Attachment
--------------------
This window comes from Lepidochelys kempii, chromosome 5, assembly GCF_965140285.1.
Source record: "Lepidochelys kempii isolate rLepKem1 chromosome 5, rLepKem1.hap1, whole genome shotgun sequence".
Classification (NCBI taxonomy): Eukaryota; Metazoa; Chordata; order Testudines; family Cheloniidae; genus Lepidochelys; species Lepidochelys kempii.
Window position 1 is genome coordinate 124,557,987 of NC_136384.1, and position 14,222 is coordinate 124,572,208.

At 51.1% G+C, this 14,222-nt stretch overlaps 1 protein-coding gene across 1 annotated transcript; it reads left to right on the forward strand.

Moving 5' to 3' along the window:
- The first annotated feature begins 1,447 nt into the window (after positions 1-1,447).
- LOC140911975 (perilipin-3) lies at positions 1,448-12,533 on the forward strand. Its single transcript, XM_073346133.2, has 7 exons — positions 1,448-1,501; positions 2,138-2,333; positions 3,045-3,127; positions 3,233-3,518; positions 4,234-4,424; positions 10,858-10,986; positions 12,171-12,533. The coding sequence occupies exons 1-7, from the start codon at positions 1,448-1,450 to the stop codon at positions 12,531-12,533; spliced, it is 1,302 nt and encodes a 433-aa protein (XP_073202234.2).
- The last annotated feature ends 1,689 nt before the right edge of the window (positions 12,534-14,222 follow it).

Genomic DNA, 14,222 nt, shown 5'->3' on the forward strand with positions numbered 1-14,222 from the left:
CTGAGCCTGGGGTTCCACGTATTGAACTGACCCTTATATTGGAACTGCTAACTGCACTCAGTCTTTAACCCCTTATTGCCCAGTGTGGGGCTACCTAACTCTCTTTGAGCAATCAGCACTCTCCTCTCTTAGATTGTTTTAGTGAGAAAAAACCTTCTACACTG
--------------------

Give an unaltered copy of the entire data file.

This window comes from Lepidochelys kempii, chromosome 5, assembly GCF_965140285.1.
Source record: "Lepidochelys kempii isolate rLepKem1 chromosome 5, rLepKem1.hap1, whole genome shotgun sequence".
Classification (NCBI taxonomy): Eukaryota; Metazoa; Chordata; order Testudines; family Cheloniidae; genus Lepidochelys; species Lepidochelys kempii.
Window position 1 is genome coordinate 124,557,987 of NC_136384.1, and position 14,222 is coordinate 124,572,208.

At 51.1% G+C, this 14,222-nt stretch overlaps 1 protein-coding gene across 1 annotated transcript; it reads left to right on the forward strand.

Moving 5' to 3' along the window:
- The first annotated feature begins 1,447 nt into the window (after positions 1-1,447).
- LOC140911975 (perilipin-3) lies at positions 1,448-12,533 on the forward strand. Its single transcript, XM_073346133.2, has 7 exons — positions 1,448-1,501; positions 2,138-2,333; positions 3,045-3,127; positions 3,233-3,518; positions 4,234-4,424; positions 10,858-10,986; positions 12,171-12,533. The coding sequence occupies exons 1-7, from the start codon at positions 1,448-1,450 to the stop codon at positions 12,531-12,533; spliced, it is 1,302 nt and encodes a 433-aa protein (XP_073202234.2).
- The last annotated feature ends 1,689 nt before the right edge of the window (positions 12,534-14,222 follow it).

Genomic DNA, 14,222 nt, shown 5'->3' on the forward strand with positions numbered 1-14,222 from the left:
CTGAGCCTGGGGTTCCACGTATTGAACTGACCCTTATATTGGAACTGCTAACTGCACTCAGTCTTTAACCCCTTATTGCCCAGTGTGGGGCTACCTAACTCTCTTTGAGCAATCAGCACTCTCCTCTCTTAGATTGTTTTAGTGAGAAAAAACCTTCTACACTG